If you haven’t heard of this album, it’s not really your fault. You’re forgiven. The thing is this: K.M.D.’s sophomore effort, Black Bastards, was originally slotted for release in 1994. However, a confluence of events caused Black Bastardsto be shelved for seven long years. So, what happened, you ask? K.M.D. was a trio composed of Zev Love X (now, better known as underground rap hero MF Doom), his brother Subroc, and Onyx. While the early ’90s saw a plethora of shitty, ubiquitous, gangsta-obsessed copycats rapping ad nauseum about “keepin’ it real” and “representin’,” K.M.D. took a different route altogether. They had ideas, and they had the production and lyrical chops to back them all up. K.M.D. went to great lengths, first, to argue that so-called “real” representations of young black men as hoods were really just uninspired variations on the “Little Sambo” caricature made popular during the 19th century. Second, they disidentified with that caricature and its dangerous trappings for good — a fact made explicit in the cover image for the album, in which Little Sambo is drawn beaten and killed in a playful game of hangman gone dead (pun-intended) serious. And it’s that very cover image, deemed offensive and over-the-top, that contributed to the album’s shelving by Elektra records. That K.M.D. was forwarding a critique of the too-limited perception of young black men rather than endorsing public violence didn’t seem to matter, especially in 1994, when the panic around hip-hop’s morals was at its highest pitch (e.g. 1994 included C. Delores Tucker’s public campaign against rap music and the congressional hearings in Washington). Further complicating matters: Onyx had left the group; and, more importantly, Subroc died during the making of the album. He was the victim of a hit-and-run. However, his untimely death— set against the album cover and the public outcries against hip-hop— was flipped so as to be just another example of hip-hop’s violent nature. So, the album got shut down. But in 2001, Zev Love X (a.k.a. MF Doom) saw fit to release it. Yes, some of it’s under-produced and marred by a sense of unfulfilled promise and haphazardness. Still, the masterpiece that almost was is worth checking out.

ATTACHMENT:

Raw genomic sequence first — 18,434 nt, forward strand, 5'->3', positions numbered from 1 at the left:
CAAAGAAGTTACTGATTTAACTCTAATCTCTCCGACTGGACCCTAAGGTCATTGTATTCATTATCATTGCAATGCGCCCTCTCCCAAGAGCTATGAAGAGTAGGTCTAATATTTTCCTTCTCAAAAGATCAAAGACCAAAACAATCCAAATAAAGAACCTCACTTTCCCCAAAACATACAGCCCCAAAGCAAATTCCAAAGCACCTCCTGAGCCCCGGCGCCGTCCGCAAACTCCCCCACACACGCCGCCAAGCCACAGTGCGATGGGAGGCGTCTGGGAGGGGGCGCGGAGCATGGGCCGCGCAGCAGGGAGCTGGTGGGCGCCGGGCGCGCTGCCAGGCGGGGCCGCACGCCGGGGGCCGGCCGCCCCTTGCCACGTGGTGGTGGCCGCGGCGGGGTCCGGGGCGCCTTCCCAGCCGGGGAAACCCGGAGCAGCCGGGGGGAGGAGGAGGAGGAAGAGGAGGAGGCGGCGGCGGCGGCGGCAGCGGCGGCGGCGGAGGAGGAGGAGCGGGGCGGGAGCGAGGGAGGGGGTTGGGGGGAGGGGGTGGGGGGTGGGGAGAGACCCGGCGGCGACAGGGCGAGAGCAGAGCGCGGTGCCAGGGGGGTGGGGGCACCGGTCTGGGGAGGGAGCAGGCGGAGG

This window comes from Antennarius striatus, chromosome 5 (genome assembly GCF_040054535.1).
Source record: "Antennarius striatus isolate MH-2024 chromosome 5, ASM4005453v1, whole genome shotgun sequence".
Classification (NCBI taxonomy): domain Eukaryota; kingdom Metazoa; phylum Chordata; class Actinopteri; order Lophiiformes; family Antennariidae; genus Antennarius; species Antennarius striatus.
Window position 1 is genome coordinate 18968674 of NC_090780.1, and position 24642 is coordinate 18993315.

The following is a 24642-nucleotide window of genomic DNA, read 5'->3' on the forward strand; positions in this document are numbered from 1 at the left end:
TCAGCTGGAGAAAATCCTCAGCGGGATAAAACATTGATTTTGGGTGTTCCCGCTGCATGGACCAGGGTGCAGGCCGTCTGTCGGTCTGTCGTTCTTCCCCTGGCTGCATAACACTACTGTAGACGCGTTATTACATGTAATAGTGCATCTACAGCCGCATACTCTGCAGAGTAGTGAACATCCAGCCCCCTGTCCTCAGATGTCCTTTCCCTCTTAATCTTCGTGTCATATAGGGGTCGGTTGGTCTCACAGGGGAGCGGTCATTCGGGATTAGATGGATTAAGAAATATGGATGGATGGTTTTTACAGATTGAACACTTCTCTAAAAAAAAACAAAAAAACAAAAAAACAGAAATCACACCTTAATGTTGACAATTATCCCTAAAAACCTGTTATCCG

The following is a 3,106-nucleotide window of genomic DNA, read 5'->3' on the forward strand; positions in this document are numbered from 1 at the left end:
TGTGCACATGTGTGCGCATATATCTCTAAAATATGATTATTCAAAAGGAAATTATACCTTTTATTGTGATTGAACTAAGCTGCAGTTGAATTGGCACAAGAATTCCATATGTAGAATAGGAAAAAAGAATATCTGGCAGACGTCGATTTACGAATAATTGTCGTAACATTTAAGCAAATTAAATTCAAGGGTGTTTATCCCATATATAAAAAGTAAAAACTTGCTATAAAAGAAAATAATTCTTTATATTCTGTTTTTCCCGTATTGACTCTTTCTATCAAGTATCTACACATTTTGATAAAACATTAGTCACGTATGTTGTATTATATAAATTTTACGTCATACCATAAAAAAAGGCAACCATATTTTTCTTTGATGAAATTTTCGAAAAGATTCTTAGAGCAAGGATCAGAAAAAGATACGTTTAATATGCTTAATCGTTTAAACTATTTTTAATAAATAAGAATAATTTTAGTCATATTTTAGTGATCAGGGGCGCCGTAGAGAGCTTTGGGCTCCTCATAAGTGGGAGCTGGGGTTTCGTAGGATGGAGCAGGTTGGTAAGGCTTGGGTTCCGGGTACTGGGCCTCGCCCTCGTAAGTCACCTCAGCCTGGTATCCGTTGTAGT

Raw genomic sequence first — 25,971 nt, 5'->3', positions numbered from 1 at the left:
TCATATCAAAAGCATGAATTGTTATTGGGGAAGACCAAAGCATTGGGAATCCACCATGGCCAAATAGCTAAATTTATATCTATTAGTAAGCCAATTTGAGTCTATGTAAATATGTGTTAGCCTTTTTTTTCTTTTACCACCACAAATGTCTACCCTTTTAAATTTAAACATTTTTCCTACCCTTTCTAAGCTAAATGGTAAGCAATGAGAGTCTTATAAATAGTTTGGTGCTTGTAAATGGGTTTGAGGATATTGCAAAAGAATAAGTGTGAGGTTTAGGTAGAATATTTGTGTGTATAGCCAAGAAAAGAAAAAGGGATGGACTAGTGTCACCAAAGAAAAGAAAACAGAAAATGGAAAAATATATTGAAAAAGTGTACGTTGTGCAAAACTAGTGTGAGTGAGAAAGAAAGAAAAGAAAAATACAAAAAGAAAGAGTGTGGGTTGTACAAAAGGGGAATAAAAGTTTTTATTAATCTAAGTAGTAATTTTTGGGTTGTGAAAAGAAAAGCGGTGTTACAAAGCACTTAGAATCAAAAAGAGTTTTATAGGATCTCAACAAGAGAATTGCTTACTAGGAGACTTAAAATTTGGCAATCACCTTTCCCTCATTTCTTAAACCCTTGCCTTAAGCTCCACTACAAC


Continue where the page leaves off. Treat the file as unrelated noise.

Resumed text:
Standout tracks: “Smokin’ That Shit,” “What a Nigga Know?”, and “Suspended Animation”

 

R.A. the Rugged Man, Die, Rugged Man, Die (2004)

Ok, so there are a lot of things I could tell you about the rapper who goes by the name R.A. the Rugged Man. For example, I could tell you he’s collaborated with some of the best MCs around, from Kool G. Rap to Mobb Deep. I could tell you about his flow, which is marked by a conspicuous lisp. I could tell you about his being psychologically unstable. I could tell you how in the early 1990s there was intense competition between numerous record labels trying to sign this hip-hop prodigy (he would eventually sign with Jive). I could tell you he was then blackballed and his debut never released on account of his erratic behavior, which included sexual assaults and something about his walking into Jive headquarters with a gun-in-hand wanting out of his contract, Don Corleone style (or something like that: the details are hazy). He raps about much of this, by the way, in his song “A Star is Born,” from Die, Rugged Man, Die. And, of course, I could tell you that he’s responsible for one of the single best hip-hop verses ever recorded: check out his work on Jedi Mind Tricks’s “Uncommon Valor.” And I could tell you how “On the Block” is a great example of hip-hop historiography. I could tell you he’s able to spit rapid-fire syllables over long periods of time, all the while keeping up narratives filled with cinema-scope detail. I could tell you he’s the white rapper you should be listening to. And I could tell you the title of his album alludes to H. Rap Brown’s Die Nigger Die! A Political Autobiography. Yes, I could tell you all of that. But when it comes down to it, only one thing really matters about R.A. the Rugged Man, whose first album was finally released in 2004: the greatest of all time— the Notorious B.I.G.— thought R.A. to be even greater than he. Let me put that in terms you might understand: that’s like God ceding, ultimately, there’s someone more powerful than he.